Ford is on its way to unveiling their brand new Explorer, an SUV that’s been a staple in their line-up for what seems like ever. In its current form, the 5th-generation model has served the Blue Oval since 2011, with the upcoming version having it step down after 9 years in production.
While the Explorer has undergone numerous iterative year-on-year improvement to mask its age, its modernity is indeed starting to sag. Looking fresh on the outside wasn’t a big ask for it, and its long service life made it a prime candidate for duty in law enforcement.
In recent years, it has been known more as the default choice for police departments in the United States, already comprising of two-thirds of new police vehicle sales there. It’s fitting then, that on cusp of Ford revealing its all-new replacement, it would come in the form of this Police Interceptor, replete with menacing bull bars, full black exterior with ‘Police’ side decals, and flashing blue/red lights.
The all-new Explorer doesn’t bring to the table a long list of noteworthy or particularly bold design changes - for all intents and purposes, it looks like a typical Ford SUV from 2019. Instead, here Ford is keen to highlight the SUV’s improvements under the skin as well as its hybrid powertrain. A much more efficient replacement to the petrol swilling 3.7-litre V6 that powered the outgoing car.
This particular Explorer shown here is also pursuit rated, meaning that it doesn’t skimp on speed and acceleration. Ford is remaining tight lipped on the exact specifications, but concedes that the electric drive system assists a 3.3-litre naturally aspirate V6 and a 10-speed automatic transmission.
While this should be the most conservative with its fuel reserves, especially in town, it’s the system output and torque figure that should be the most useful in high speed police work. Having said that, it’s not the only configuration Ford is making available to law enforcement. Alternatively, the same 3.3-litre engine can be had without the hybrid system and a gutsy 3.0-litre twin-turbo V6 is also available. In its most potent configuration, it can even out-sprint some V8-powered pursuit vehicles in active service.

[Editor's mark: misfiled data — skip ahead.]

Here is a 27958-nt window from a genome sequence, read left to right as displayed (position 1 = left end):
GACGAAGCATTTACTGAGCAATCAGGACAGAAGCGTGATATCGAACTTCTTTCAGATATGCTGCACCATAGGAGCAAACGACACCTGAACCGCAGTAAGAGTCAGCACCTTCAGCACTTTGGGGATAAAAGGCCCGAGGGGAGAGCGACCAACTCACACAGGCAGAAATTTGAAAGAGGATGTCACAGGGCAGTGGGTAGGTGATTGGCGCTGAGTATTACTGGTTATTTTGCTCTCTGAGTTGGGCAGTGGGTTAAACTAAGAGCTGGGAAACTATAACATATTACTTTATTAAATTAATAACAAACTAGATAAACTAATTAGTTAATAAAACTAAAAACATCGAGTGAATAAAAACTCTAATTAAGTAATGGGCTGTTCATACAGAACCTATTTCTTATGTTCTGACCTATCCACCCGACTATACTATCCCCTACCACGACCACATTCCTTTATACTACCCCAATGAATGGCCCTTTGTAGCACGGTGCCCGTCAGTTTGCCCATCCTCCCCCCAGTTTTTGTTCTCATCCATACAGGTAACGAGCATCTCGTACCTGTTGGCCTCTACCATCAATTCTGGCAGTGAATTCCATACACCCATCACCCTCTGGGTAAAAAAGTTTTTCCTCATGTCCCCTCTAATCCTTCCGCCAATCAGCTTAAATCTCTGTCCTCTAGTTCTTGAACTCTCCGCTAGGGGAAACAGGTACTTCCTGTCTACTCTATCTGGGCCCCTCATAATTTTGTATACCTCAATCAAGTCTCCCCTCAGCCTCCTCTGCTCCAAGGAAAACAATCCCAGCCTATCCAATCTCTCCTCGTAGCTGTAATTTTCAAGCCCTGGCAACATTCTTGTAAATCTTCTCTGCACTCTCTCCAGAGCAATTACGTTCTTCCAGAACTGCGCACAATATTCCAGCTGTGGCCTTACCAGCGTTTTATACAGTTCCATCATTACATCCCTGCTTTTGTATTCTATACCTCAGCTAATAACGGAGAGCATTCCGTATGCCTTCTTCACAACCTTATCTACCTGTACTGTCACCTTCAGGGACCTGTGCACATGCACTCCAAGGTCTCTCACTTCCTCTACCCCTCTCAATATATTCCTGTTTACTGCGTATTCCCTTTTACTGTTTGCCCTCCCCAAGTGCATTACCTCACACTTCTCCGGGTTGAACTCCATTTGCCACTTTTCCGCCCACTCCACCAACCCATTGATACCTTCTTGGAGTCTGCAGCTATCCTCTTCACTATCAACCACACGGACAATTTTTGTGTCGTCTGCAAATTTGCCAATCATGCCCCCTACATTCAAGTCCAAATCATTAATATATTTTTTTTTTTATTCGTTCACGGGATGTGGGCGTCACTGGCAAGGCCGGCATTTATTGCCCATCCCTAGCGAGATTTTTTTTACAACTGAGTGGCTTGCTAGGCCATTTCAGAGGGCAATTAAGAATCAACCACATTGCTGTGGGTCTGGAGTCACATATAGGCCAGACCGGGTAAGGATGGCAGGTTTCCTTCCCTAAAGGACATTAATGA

According to the projected numbers, the hybrid Explorer-based Police Interceptor boasts a 41 percent improve fuel economy over the current units equipped with the aforementioned 3.7-litre V6, potentially saving the police departments - and taxpayers - millions (between $118m and $193m if applied to 2017 sales) or “43 million gallons of fuel”.
“Our Police Interceptor Utility’s standard hybrid powertrain provides the potential for significant fuel savings with improved performance and no tradeoffs in safety or interior passenger or cargo space,” said Stephen Tyler, Ford police brand marketing manager. “It’s a win-win-win formula for law enforcement.”